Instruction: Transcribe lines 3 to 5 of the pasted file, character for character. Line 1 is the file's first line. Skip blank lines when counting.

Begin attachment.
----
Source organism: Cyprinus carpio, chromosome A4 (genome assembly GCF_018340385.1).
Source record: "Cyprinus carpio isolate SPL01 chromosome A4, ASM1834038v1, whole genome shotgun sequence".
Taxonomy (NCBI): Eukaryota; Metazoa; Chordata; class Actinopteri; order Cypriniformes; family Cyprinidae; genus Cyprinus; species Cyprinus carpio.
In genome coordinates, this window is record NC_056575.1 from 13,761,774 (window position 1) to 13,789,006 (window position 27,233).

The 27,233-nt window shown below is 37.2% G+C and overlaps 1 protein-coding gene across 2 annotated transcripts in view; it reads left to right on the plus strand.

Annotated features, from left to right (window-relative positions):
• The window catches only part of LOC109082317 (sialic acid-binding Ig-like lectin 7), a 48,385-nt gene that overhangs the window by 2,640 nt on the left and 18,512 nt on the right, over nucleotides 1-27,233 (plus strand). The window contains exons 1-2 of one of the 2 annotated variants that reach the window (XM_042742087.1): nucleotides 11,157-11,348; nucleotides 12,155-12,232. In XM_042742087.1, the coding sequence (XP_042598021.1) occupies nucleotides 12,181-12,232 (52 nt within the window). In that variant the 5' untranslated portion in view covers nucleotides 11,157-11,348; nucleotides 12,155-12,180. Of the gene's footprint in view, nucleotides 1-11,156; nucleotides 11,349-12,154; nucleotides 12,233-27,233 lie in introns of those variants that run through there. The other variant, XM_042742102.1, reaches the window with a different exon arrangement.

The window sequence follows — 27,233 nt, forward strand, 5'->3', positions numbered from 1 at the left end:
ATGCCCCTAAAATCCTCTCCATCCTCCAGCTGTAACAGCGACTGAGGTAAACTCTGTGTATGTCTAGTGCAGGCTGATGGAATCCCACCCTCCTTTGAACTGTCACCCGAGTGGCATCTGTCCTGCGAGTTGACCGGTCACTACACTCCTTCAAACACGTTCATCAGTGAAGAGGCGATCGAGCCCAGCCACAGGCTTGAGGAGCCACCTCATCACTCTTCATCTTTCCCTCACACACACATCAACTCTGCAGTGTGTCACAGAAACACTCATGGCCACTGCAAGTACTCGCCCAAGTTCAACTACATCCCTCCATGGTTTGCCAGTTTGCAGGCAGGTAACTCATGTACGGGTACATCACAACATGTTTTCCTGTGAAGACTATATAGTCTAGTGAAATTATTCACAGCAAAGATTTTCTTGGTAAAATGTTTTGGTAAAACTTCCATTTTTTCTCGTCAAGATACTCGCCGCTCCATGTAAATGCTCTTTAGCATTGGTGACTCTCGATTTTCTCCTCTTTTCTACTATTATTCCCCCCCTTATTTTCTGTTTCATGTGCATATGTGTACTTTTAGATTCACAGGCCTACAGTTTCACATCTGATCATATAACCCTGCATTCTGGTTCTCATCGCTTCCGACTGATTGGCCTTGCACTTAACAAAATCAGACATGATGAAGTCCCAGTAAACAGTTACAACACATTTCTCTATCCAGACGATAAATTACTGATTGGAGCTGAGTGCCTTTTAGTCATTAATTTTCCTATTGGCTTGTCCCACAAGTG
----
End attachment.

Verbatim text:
Taxonomy (NCBI): Eukaryota; Metazoa; Chordata; class Actinopteri; order Cypriniformes; family Cyprinidae; genus Cyprinus; species Cyprinus carpio.
In genome coordinates, this window is record NC_056575.1 from 13,761,774 (window position 1) to 13,789,006 (window position 27,233).

The 27,233-nt window shown below is 37.2% G+C and overlaps 1 protein-coding gene across 2 annotated transcripts in view; it reads left to right on the plus strand.